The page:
Alright I've got about 4 -6 coats of matte black high temp paint down. Some spots I'm not too happy about, but I probably attribute it to missed spots of cleaning, and some coarse areas of the casting. I also didn't sand with 600 grit in between coats, because of how long this would have taken. All in all, she came out pretty decent.

https://drive.google.com/open?id=1E5JzAUod9aCaROcIuKpGCaf8CedikOnF
https://drive.google.com/open?id=1fAYkpmPSVbEWNJDYLFkpVqHhPM_3mvq7
https://drive.google.com/open?id=1F8A6vFqpq0UNU8k-qgMrPkSqtZcoSJCJ

Next up are the coats of high temp clear coat. Only issue here is that my local Autozone did not have satin or flat high temp clear coat, so I had to settle with glossy (for now). I specifically did not go glossy with the powdercoat, so I am pretty aprehensive spraying on a glossy clear coat over a matte black base coat. It kind of feels like I am defeating my strategy here. I may check Advanced Auto Parts, and see if either store may be able to order it in. Either that or go the Amazon Prime route and wait the 2 days. Paint through amazon is usually a bit more expensive unless it is the 6 pack.

Any thoughts on the clear coat here? Interesting enough, the intructions of applying the clear coat are pretty specific compared to the base coat. It mentions doing two light coats first, waiting 10-60 minutes in between applications. It then says to do a heavy wet coat for the third coat, and to do further coating between the 10-60 minutes. If waiting more than 60 minutes, then it instructs to wait 7 days before the next coat. 7 freaking days really? I guess the whole apply when tacky or wait much longer is true with the clear coats.

I am going to get this done in one fell swoop here, and listen to their instructions for multiple coats. I do want to try and get a satin or flat finish clear coat, but I will roll with the glossy if all else fails. At least the base coat is matte.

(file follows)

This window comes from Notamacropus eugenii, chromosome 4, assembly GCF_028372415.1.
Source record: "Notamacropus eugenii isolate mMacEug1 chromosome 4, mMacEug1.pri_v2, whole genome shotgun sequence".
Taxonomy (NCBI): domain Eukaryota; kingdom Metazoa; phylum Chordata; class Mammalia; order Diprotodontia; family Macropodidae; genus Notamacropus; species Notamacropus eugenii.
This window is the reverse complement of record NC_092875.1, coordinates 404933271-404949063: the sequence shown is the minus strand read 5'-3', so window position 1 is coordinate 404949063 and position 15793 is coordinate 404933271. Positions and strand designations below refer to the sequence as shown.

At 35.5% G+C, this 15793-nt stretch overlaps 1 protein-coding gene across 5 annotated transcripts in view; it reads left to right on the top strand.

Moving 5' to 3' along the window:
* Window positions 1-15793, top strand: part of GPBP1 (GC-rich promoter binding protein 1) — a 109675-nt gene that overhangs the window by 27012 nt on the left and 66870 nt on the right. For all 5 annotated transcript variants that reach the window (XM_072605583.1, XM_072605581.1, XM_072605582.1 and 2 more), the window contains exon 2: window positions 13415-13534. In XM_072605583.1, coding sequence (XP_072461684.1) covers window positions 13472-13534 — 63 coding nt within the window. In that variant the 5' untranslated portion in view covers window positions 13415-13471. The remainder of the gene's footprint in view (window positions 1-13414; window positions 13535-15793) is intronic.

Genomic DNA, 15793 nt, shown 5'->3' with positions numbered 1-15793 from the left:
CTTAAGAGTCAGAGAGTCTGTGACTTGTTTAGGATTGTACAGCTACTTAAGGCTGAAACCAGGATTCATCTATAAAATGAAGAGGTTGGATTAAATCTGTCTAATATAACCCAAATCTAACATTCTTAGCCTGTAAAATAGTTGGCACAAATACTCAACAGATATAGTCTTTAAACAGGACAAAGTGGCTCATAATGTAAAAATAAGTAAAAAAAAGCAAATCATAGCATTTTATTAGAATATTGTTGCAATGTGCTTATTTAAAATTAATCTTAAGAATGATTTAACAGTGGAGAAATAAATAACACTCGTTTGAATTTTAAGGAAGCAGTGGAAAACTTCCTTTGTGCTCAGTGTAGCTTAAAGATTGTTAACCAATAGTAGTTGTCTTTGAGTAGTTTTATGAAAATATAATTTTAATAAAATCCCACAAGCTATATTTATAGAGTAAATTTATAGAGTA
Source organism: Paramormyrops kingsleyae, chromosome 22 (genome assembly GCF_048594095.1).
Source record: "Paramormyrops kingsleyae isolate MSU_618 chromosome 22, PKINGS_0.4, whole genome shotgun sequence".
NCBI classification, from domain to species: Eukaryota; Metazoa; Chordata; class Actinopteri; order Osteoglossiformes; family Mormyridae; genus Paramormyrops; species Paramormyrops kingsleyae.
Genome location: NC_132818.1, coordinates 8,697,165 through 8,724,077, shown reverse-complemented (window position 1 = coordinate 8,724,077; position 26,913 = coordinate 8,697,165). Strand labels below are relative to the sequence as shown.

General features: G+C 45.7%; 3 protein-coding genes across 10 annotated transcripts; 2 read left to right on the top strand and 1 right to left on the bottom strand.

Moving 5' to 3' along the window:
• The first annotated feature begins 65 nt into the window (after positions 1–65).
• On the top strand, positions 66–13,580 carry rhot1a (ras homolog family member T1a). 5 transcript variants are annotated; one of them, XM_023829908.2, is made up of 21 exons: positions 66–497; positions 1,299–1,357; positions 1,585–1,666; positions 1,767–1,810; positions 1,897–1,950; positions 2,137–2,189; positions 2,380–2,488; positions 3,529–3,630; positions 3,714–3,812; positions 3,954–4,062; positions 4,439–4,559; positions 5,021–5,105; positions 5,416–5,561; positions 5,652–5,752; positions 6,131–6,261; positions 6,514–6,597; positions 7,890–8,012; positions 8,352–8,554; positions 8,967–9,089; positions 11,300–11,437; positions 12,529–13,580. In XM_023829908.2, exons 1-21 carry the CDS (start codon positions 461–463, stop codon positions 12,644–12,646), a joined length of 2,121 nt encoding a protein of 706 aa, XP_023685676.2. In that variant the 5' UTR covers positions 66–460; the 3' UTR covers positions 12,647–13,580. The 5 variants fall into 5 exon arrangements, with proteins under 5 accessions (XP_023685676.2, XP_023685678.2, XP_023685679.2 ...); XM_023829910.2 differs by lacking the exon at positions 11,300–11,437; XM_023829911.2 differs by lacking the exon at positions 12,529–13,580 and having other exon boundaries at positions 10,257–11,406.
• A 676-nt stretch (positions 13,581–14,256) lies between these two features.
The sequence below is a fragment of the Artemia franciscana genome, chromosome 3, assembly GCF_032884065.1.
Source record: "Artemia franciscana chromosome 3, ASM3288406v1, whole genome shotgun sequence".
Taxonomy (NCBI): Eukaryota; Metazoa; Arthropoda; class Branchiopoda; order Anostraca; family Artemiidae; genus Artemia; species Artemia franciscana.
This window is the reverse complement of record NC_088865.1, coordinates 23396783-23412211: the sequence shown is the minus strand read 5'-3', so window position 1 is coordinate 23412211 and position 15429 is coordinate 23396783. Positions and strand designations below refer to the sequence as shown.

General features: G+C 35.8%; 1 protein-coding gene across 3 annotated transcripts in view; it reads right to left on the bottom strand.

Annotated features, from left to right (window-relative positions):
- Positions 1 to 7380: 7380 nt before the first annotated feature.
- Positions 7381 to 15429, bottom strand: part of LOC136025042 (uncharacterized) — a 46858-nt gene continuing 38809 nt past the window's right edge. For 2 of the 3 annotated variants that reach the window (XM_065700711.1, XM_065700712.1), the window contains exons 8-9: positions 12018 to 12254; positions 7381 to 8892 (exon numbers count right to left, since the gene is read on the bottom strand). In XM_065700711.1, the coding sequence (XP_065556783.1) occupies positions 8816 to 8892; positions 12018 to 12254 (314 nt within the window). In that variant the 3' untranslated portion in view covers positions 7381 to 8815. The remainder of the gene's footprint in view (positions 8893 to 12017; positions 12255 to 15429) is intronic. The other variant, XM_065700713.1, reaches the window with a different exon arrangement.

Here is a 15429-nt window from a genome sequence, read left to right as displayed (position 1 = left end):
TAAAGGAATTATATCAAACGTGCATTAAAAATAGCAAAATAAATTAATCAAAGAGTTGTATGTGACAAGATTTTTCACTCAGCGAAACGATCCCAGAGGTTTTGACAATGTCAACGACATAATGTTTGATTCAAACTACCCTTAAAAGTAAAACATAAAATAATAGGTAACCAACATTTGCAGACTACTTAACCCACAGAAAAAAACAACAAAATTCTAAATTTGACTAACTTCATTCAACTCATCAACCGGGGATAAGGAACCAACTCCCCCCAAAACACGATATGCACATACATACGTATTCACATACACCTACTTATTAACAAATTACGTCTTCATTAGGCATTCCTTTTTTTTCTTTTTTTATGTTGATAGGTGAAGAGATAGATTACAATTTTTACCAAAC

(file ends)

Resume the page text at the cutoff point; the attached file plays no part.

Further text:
-Alex
 

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Discussion Starter #39
Update on the electronics tray. I spent a couple hours modeling revision 1 of my tray, and also to scale versions of the electronics going in the tray. If I am missing any, please advise.

To scale parts:
1.) R&R
2.) Ignition Switch
3.) CDI
4.) Starter Solenoid

Prototype:
1.) Electronics Tray (to fit these electronics)

Below are some pictures of the first mockup. Everything fits, but the tray is bulky and there is ample cavity space to rearrange things and hopefully make this have less vertical depth. As it stands, this tray would extend 4" below the bottom of the BBCR seat pan, which I am afraid is most likely going to bottom out with the rear wheel from some other riders stories of the lighting kit Andrei provided. I am hoping to get this down to 2.5-2.75" maximum, which means my components will need to be rearranged.

Also note: The electronics tray model is very crude currently. It doesn't look too appealing, and does not have covers for to close off the sides after the electronics are installed. Consider this a "proof of concept" to be improved as the days and weeks go by that I am finishing up this build and working on bike #2.

Thoughts, concerns, and scrutiny most welcome! :p

https://drive.google.com/open?id=1Z1hm3fUsFHHZhP041zpBQll0Jy-A2jr9
https://drive.google.com/open?id=1iv2bvGIiiTJGeTDg_cs_DEc_bEpZdeyN
https://drive.google.com/open?id=1nFkT493ggfj86qAZC8gkGvb9rmRerQCF
https://drive.google.com/open?id=1tbJdPLvYn1ZjZ63kbdrTW_81z53oQ8rX
 

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I mounted my rectifier under my battery box and starter solenoid behind the battery box. I found that its not usually hard mounting the components but getting all the wiring and connectors tucked away can be tough. just keep that in mind when your designing it. Starter solenoid wires are thick and have limited bend. I will say the way I did mine ends up being 10lbs in a 5lb bag but when its done you don't see any of it.